Documentation

# hammgen

Produce parity-check and generator matrices for Hamming code

## Syntax

```h = hammgen(m) h = hammgen(m,pol) [h,g] = hammgen(...) [h,g,n,k] = hammgen(...) ```

## Description

For all syntaxes, the codeword length is `n`. `n` has the form 2m – 1 for some positive integer `m` greater than or equal to 2. The message length, `k`, has the form `n``m`.

`h = hammgen(m)` produces an `m`-by-`n` parity-check matrix for a Hamming code having codeword length `n = 2^m-1`. The input `m` is a positive integer greater than or equal to 2. The message length of the code is `n``m`. The binary primitive polynomial used to produce the Hamming code is the default primitive polynomial for GF(`2^m`), represented by `gfprimdf``(m)`.

`h = hammgen(m,pol)` produces an `m`-by-`n` parity-check matrix for a Hamming code having codeword length `n = 2^m-1`. The input `m` is a positive integer greater than or equal to 2. The message length of the code is `n``m`. `pol` is a row vector that gives the coefficients, in order of ascending powers, of the binary primitive polynomial for GF(`2^m`) that is used to produce the Hamming code. Alternatively, you can specify `pol` as a polynomial character vector. `hammgen` produces an error if `pol` represents a polynomial that is not, in fact, primitive.

`[h,g] = hammgen(...)` is the same as `h = hammgen(...)` except that it also produces the `k`-by-n generator matrix `g` that corresponds to the parity-check matrix `h`. `k`, the message length, equals n`-m`, or `2^m-1-m`.

`[h,g,n,k] = hammgen(...)` is the same as `[h,g] = hammgen(...)` except that it also returns the codeword length `n` and the message length `k`.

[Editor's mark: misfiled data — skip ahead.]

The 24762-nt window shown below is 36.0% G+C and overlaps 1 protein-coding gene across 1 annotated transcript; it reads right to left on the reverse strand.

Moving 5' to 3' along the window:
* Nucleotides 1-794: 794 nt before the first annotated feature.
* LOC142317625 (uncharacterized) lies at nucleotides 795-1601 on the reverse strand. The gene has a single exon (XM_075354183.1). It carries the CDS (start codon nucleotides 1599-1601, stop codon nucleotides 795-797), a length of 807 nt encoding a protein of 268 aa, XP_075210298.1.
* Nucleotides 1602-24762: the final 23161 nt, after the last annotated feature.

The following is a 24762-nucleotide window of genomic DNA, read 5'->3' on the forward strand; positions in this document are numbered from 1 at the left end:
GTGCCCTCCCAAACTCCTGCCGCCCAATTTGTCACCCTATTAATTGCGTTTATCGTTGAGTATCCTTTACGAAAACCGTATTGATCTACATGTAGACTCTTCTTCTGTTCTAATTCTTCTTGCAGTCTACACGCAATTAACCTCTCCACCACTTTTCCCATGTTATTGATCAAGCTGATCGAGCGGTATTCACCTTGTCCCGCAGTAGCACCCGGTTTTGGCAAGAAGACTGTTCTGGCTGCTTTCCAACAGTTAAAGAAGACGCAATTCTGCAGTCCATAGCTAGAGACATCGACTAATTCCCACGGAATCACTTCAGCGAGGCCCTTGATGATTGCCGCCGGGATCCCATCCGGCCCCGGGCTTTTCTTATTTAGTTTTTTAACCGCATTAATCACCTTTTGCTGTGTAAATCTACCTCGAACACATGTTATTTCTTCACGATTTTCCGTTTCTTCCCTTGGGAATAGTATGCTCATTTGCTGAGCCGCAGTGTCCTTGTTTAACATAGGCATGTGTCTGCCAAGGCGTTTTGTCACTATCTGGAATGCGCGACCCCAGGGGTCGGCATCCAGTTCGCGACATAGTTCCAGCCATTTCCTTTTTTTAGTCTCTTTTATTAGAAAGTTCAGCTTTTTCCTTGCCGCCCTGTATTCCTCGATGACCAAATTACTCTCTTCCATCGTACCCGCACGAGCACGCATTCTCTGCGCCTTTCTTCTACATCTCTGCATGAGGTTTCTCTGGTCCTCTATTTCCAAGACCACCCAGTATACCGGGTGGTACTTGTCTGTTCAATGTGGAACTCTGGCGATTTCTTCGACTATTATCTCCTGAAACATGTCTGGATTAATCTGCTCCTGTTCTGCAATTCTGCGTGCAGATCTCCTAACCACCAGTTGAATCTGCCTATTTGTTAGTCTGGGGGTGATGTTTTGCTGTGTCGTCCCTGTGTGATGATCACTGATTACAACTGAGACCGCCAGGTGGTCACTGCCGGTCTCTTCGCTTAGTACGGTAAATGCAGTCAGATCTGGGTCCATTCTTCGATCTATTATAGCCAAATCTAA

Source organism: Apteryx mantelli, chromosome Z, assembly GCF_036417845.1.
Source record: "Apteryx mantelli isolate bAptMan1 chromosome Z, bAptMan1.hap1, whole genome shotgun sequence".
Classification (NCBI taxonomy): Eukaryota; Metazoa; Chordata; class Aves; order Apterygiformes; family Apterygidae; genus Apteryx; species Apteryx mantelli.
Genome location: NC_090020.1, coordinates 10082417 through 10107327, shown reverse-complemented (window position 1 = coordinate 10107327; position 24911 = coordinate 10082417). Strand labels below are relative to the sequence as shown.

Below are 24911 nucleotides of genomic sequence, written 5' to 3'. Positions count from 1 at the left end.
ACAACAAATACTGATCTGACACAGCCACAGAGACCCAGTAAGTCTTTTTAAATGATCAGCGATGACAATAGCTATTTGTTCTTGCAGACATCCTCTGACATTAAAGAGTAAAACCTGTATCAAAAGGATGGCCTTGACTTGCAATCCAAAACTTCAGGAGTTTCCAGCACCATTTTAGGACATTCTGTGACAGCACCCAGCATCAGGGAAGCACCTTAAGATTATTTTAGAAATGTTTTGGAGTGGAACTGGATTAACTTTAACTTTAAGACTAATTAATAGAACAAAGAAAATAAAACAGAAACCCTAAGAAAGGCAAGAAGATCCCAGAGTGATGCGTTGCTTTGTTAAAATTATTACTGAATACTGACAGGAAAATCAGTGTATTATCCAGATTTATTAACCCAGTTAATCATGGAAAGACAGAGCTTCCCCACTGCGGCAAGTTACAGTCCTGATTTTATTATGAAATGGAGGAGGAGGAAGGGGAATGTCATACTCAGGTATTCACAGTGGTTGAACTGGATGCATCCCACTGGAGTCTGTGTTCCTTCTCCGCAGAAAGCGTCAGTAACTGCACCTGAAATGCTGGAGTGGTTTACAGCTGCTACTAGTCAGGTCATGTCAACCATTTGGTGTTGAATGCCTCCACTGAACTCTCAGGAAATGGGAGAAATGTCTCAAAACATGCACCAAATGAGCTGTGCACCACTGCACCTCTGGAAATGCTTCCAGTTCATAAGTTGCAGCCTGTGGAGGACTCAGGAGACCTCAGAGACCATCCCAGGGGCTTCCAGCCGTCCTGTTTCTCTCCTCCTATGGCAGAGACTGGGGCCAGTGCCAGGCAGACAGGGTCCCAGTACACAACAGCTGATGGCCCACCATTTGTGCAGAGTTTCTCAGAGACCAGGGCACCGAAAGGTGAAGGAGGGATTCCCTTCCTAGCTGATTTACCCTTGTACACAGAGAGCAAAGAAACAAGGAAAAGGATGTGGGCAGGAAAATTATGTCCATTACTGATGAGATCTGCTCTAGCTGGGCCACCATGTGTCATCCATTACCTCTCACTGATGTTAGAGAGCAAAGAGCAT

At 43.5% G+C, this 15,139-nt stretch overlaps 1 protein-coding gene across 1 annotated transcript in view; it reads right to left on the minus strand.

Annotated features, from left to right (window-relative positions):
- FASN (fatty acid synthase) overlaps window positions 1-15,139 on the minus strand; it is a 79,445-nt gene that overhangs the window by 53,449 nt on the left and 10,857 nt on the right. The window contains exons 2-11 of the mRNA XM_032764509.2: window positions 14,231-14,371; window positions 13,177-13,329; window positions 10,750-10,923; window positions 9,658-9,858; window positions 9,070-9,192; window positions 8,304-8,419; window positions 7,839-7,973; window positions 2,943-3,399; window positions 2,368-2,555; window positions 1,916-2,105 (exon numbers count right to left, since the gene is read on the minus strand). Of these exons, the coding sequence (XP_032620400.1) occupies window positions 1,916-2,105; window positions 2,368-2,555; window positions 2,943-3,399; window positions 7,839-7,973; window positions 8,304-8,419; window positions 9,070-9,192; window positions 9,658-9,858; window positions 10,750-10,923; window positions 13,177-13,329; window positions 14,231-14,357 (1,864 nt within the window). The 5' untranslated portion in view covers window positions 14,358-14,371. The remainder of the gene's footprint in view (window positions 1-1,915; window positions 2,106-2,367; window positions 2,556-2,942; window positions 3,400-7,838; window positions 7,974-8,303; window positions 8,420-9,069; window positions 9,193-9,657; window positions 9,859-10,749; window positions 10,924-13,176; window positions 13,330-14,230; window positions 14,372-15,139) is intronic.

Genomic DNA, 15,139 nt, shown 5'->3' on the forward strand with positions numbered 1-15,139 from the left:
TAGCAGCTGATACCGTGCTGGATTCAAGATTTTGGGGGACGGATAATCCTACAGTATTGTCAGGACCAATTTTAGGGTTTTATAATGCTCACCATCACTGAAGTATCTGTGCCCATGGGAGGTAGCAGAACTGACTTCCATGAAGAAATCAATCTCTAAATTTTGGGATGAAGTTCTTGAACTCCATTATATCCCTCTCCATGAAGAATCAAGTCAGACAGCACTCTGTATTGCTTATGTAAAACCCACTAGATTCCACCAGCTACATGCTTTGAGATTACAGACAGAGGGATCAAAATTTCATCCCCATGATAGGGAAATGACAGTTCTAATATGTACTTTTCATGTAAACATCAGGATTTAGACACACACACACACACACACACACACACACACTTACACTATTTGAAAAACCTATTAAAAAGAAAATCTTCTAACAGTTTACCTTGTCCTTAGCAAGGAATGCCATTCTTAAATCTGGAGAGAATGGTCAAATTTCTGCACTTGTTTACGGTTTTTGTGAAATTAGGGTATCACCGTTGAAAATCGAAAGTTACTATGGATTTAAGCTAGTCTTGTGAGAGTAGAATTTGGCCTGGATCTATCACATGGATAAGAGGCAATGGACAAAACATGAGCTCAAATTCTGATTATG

### Note

If your value of `m` is less than 25 and if your primitive polynomial is the default primitive polynomial for GF(`2^m`), the syntax `hammgen(m)` is likely to be faster than the syntax `hammgen(m,pol)`.

## Examples

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Generate Hamming code matrices given codeword length.

Generate the parity check matrix `h`, the generator matrix `g`, the codeword length `n`, and the message length `k` for the Hamming code with $m=3$.

`[h,g,n,k] = hammgen(3)`
```h = 3×7 1 0 0 1 0 1 1 0 1 0 1 1 1 0 0 0 1 0 1 1 1 ```
```g = 4×7 1 1 0 1 0 0 0 0 1 1 0 1 0 0 1 1 1 0 0 1 0 1 0 1 0 0 0 1 ```
```n = 7 ```
```k = 4 ```

Generate the parity check matrices for $m=4$ for the primitive polynomials ${D}^{4}+D+1$ and ${D}^{4}+{D}^{3}+1$.

```h1 = hammgen(4,'D^4+D+1'); h2 = hammgen(4,'D^4+D^3+1');```

Remove the embedded 4-by-4 identity matrices (leftmost columns of both `h1` and `h2`) and verify that the two matrices differ.

`h1(:,5:end)`
```ans = 4×11 1 0 0 1 1 0 1 0 1 1 1 1 1 0 1 0 1 1 1 1 0 0 0 1 1 0 1 0 1 1 1 1 0 0 0 1 1 0 1 0 1 1 1 1 ```
`h2(:,5:end)`
```ans = 4×11 1 1 1 1 0 1 0 1 1 0 0 0 1 1 1 1 0 1 0 1 1 0 0 0 1 1 1 1 0 1 0 1 1 1 1 1 0 1 0 1 1 0 0 1 ```

## Algorithms

Unlike `gftuple`, which processes one `m`-tuple at a time, `hammgen` generates the entire sequence from 0 to `2^m-1`. The computation algorithm uses all previously computed values to produce the computation result.